A case in point: Internet in the media center. At the tracks in Northern Europe (Silverstone, Assen, the Sachsenring) and the US, internet access is provided free of charge. A fair exchange for promoting the event and the circuit, in my opinion. At the tracks in Southern Europe, they charge for internet access, the most reasonable being Estoril, where they asked just 10 euros for five days of internet access (then refunded to those who had paid when the network speeds weren't up to scratch). Spain and Italy commonly charge 60 euros for four days of internet access, though the combination of rise of pay-as-you-go mobile internet and multiple races in the same country gives journalists (though not photographers) a viable alternative to paying the circuit fees.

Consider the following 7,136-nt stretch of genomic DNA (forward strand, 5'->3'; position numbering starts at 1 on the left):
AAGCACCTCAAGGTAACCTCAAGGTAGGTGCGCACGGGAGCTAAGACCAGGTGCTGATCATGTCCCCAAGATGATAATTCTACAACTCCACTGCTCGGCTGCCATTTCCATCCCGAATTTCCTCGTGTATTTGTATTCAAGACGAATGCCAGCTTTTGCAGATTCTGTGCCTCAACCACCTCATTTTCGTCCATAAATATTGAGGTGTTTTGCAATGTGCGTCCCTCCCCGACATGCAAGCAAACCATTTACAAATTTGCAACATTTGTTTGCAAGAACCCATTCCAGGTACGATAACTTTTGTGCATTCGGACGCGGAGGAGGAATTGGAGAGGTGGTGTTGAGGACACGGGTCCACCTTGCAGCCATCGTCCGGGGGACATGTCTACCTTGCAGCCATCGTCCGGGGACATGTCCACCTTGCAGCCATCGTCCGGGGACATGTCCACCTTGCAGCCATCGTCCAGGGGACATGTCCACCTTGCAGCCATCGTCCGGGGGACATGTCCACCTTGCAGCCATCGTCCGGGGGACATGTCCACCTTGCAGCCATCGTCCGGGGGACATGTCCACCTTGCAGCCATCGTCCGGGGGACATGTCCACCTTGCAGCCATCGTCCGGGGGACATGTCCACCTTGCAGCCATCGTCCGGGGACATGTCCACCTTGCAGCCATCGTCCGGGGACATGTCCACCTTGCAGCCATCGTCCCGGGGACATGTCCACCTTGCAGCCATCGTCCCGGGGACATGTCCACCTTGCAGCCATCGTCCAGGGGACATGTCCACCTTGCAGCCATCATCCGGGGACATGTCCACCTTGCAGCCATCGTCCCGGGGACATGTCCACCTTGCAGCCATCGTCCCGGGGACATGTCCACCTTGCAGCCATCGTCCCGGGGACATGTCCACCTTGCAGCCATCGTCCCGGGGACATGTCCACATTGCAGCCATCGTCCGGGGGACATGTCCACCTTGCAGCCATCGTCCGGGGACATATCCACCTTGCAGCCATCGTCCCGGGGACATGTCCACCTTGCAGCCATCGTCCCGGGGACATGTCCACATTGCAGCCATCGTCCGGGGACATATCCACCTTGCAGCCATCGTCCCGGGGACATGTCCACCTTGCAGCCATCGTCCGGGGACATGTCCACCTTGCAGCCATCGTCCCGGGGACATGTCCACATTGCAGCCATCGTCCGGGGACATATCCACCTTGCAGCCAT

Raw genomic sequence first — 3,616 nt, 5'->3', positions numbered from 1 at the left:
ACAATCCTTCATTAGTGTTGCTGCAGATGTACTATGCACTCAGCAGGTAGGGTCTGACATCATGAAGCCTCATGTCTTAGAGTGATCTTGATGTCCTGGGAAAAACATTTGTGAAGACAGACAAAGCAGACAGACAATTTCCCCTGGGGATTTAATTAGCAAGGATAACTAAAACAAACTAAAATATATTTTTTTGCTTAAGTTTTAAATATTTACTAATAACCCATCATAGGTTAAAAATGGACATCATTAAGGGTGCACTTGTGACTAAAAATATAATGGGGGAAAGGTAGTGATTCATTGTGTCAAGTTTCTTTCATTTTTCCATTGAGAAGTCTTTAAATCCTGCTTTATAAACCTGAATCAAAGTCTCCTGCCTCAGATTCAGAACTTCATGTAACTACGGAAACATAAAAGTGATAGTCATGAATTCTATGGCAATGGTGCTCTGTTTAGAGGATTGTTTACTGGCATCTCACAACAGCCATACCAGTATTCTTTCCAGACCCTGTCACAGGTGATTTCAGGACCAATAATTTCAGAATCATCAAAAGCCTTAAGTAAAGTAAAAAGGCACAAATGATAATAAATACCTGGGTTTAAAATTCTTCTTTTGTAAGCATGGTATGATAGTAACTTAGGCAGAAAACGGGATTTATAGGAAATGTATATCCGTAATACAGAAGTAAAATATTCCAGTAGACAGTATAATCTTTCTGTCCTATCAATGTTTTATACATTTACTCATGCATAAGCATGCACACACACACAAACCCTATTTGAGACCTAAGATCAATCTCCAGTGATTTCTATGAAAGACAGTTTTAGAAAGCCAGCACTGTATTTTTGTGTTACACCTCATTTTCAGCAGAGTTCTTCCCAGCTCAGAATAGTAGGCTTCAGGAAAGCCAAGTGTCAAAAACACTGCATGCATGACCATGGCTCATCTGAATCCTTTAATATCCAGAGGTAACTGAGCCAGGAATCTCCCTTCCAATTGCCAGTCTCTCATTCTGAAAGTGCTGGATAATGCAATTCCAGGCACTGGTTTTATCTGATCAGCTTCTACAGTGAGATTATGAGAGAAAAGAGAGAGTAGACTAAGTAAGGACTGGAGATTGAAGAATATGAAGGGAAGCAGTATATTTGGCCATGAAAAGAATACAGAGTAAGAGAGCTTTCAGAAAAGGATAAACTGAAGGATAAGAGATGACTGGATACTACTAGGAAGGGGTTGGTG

Le Mans, though, takes the biscuit. Last year, the circuit was asking for 90 euros for four days' internet access from all of the journalists, photographers and team press staff at the circuit. Given that there are usually some 300 to 400 people in the media center, nearly all of whom need internet access, that amounts to an income of perhaps 25,000 euros in the course of four days. For promoting the Le Mans MotoGP round. At a guess, that is around half the cost of data lines that a facility such as Le Mans requires for an entire year, and given that the track also hosts the car and bike 24 hours races, as well as various other events, it would appear that Le Mans is on to a nice little earner with their internet fees. It wouldn't even be so bad if the internet were reliable, and did not stop working for regular and protracted intervals.